The housing shortage that city officials—and prospective residents—have had to deal with is not unique to Milton.

A statewide study released last month shows a lack of affordable housing options for first-time homebuyers and those who work in manufacturing and service industries.

“There is a shortage of housing, and affordable housing, but the term ‘affordable’ means different things to different people,” Milton City Administrator Al Hulick said.

“We may not be able to attract the workforce development (manufacturing and service industry) market because we don’t have for them an affordable place to live,” he said. “That’s a community-accepted adage I hear about the marketplace. For single-family, owner-occupied homes, it’s a tough market.”

One of the key questions the state study addresses is how municipalities can help make homes and development lots more affordable.

Steve Beers, chairman of the Wisconsin Realtor’s Association, the group that released the study, said that can be done in several ways. They include zoning adjustments to allow smaller houses on smaller lots, expediting the permit process and offsetting infrastructure costs when preparing lots for construction through tax increment financing or other means, Beers said.

In Milton, the median home price is $152,000, and the cost to develop a lot is $19,000. Government subsidies would be required to lower those costs, but that raises the philosophical question of whether government should intervene in the housing market, Hulick said.

While Milton does not have a policy against using TIF districts to develop infrastructure for residential subdivisions, the city’s TIF districts do not generate enough income to make that option viable, Hulick said.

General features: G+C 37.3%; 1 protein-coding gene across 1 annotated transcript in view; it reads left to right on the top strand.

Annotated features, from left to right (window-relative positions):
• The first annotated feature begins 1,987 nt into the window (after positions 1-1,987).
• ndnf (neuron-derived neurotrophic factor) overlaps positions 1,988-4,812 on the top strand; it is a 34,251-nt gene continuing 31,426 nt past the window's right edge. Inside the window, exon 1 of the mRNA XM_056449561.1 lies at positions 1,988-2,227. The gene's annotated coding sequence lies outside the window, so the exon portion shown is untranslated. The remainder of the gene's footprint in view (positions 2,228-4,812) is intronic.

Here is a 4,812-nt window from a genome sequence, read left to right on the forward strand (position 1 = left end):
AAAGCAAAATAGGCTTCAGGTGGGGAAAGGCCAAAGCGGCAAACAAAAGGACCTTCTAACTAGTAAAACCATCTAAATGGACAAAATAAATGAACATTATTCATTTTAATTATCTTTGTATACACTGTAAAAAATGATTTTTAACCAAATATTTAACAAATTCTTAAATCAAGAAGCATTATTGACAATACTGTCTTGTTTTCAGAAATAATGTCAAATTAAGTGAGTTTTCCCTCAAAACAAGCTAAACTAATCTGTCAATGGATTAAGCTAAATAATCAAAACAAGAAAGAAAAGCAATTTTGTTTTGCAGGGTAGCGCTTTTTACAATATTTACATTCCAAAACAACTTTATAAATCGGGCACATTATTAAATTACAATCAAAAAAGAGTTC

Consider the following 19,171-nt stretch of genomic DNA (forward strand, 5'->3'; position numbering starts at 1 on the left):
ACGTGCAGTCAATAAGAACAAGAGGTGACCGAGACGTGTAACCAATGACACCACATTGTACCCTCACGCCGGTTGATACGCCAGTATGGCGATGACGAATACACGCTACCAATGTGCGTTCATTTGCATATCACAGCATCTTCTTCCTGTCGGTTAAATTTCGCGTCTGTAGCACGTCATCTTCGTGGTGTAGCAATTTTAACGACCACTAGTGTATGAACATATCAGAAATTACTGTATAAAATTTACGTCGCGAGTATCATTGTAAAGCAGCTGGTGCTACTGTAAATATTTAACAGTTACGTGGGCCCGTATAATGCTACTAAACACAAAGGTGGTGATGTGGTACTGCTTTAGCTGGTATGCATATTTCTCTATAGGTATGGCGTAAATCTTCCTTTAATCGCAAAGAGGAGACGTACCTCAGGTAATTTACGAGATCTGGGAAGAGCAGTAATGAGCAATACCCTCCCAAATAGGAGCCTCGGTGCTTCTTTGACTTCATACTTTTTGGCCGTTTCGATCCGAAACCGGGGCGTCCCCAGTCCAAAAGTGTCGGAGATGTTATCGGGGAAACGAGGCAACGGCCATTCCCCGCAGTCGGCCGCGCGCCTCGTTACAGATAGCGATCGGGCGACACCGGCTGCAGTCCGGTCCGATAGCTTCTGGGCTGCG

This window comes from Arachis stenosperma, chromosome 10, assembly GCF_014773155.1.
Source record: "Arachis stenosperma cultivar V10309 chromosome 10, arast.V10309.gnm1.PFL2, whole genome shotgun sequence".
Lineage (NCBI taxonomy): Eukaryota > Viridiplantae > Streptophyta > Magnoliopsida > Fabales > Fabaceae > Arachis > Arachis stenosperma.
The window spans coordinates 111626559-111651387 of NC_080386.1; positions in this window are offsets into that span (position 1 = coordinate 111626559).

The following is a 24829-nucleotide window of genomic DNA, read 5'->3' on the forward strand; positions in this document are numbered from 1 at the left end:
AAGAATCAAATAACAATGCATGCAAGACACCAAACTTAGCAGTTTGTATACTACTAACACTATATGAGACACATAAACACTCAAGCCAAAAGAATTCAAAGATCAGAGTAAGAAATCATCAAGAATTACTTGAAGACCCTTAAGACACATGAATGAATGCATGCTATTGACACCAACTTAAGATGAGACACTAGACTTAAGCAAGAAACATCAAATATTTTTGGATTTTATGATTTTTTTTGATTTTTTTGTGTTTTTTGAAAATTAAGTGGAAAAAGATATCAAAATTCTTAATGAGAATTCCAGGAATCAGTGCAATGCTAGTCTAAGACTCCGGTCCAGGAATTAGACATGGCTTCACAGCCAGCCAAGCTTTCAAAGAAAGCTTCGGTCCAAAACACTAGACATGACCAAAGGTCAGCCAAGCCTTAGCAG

Streamlining the permitting process also would present challenges, though Milton already has an advantage because of its size, Hulick said.

“We are a small operation, so we are faster than larger organizations. ... Can municipalities expedite those times? Yes, but it would mean hiring more staff,” he said.

Hulick also said planning subdivisions with smaller homes and lots is feasible if the city’s minimum standards are met, and it could be advantageous to the city when providing services. But he added a caveat: Smaller homes generally have not been in demand in Milton and Rock County.

Developers might explore the concept, but somebody has to be first to test the market, he said.

“Real estate is a demand-driven market. Developers don’t want to build what consumers don’t want,” Hulick said. “When it comes to risk, nobody wants to be first.”

Hulick also said the city is seeing people moving within Milton, leaving hope that homes people are leaving will be affordable for people looking for their first homes.

Solutions other than single-family homes, such as multifamily dwellings and condos, are also becoming available, he said.

“For the last three years in the region, that has been a hot topic, and we have seen some movement in that sector in both Milton and Janesville,” Hulick said.